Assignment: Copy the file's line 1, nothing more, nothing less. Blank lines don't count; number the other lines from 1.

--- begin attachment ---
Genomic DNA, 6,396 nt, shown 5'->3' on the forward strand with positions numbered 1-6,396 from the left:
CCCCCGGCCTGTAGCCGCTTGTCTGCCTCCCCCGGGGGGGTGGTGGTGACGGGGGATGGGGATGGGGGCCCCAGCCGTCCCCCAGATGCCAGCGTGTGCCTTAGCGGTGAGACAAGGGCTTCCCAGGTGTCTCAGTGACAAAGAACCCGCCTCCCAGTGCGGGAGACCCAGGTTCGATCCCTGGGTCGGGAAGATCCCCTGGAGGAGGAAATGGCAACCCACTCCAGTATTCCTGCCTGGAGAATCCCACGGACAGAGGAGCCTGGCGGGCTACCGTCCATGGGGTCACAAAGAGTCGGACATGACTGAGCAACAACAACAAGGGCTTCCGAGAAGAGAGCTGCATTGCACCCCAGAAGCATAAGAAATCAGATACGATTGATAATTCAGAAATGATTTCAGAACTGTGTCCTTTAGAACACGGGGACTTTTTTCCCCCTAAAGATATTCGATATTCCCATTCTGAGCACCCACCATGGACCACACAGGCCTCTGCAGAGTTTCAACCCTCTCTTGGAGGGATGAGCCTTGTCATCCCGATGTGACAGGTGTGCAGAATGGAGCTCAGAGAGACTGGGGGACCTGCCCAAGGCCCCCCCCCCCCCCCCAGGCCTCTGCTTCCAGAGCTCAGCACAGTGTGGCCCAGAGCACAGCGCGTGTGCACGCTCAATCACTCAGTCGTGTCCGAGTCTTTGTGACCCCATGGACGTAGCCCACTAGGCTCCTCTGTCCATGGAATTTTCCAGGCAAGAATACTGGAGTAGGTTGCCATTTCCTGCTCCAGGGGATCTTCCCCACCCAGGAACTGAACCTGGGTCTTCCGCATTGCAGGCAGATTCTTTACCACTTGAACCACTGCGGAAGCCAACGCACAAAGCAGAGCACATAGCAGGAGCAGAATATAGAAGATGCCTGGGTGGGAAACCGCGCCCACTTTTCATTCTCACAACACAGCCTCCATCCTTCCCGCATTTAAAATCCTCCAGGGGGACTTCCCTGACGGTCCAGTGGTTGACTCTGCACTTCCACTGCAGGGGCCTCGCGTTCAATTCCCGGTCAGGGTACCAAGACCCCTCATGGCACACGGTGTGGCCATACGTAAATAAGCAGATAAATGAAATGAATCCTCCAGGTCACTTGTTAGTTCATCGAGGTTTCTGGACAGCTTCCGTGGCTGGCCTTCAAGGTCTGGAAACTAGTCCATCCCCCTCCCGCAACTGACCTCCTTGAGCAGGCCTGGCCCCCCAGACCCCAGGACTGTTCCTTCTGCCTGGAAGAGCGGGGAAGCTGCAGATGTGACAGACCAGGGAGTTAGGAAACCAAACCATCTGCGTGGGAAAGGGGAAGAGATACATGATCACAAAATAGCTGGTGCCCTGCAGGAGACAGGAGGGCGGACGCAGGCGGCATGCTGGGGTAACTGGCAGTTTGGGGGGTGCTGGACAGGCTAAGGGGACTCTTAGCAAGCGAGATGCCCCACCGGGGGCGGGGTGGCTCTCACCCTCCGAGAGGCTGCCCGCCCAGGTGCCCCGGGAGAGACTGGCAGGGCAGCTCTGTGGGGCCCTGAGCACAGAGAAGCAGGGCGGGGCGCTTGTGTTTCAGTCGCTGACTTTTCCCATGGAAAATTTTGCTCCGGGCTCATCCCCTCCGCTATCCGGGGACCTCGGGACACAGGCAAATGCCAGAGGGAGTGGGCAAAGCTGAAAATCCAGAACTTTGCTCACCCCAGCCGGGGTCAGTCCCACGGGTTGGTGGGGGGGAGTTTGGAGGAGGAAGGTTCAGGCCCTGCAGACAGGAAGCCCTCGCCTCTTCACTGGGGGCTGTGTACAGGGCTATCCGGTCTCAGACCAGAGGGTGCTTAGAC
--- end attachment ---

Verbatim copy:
Genomic DNA, 6,396 nt, shown 5'->3' on the forward strand with positions numbered 1-6,396 from the left: